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Find the radius of convergence of the power series $\sum\limits_n \frac{(-1)^nx^n}{\ln(n+1)}$

$\displaystyle R = \frac{1}{\limsup\limits_{n \to \infty}\sqrt[n]{ \bigg|\frac{(-1)^n}{\ln(n+1)}}\bigg|} = \limsup\limits_{n \to \infty}\ln(n+1)^{1/n}. $ But $1 \le \ln(n+1)^{1/n} \le (n+1)^{1/n}$

So $\limsup\limits_{n \to \infty} 1 \le \limsup\limits_{n \to \infty} \ln(n+1)^{1/n} \le \limsup\limits_{n \to \infty}\lim(n+1)^{1/n} = 1.$ So $R = 1$.

Is this correct?

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  • $\begingroup$ How do you pull out $\limsup$ from the denominator and it remains $\limsup$? $\endgroup$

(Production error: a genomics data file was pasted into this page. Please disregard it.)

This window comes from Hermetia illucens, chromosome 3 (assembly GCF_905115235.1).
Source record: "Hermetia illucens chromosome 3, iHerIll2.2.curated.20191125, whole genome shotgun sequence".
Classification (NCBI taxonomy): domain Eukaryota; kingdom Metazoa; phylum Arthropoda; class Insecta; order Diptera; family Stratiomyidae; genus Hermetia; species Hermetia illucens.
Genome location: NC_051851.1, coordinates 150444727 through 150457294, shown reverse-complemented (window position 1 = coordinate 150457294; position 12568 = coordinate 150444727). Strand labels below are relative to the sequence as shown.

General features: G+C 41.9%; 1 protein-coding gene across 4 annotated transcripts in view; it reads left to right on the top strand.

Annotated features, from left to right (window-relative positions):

– A.Γ.
    Dec 31 '15 at 1:20
  • $\begingroup$ @A.G. $\frac{1}{\limsup\limits_{n \to \infty}\sqrt[n]{ \bigg|\frac{(-1)^n}{\ln(n+1)}}\bigg|} = \frac{1}{\limsup\limits_{n \to \infty}{ \frac{1}{\ln(n+1)^{1/n}}}} = \frac{1}{{ \frac{1}{\limsup\limits_{n \to \infty} \ln(n+1)^{1/n}}}} = \limsup\limits_{n \to \infty}\ln(1+n)^{1/n}$ $\endgroup$
    – GGG
    Dec 31 '15 at 1:45
  • $\begingroup$ $\frac{1}{\limsup}=\liminf$. $\endgroup$
    – A.Γ.
    Dec 31 '15 at 2:54
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You can apply the ratio test. Find $L = \lim_{n \to \infty} | \frac{(-1)^{n+1} x^{n+1} \ln (n+1)}{(-1)^n x^n \ln (n+2)}| = |x| \lim_{n \to \infty} \frac{\ln (n+1)}{\ln (n+2)} $. Apply L'Hospital's rule to get $L = |x|$. Thus the series will absolutely converge if $|x| <1$.

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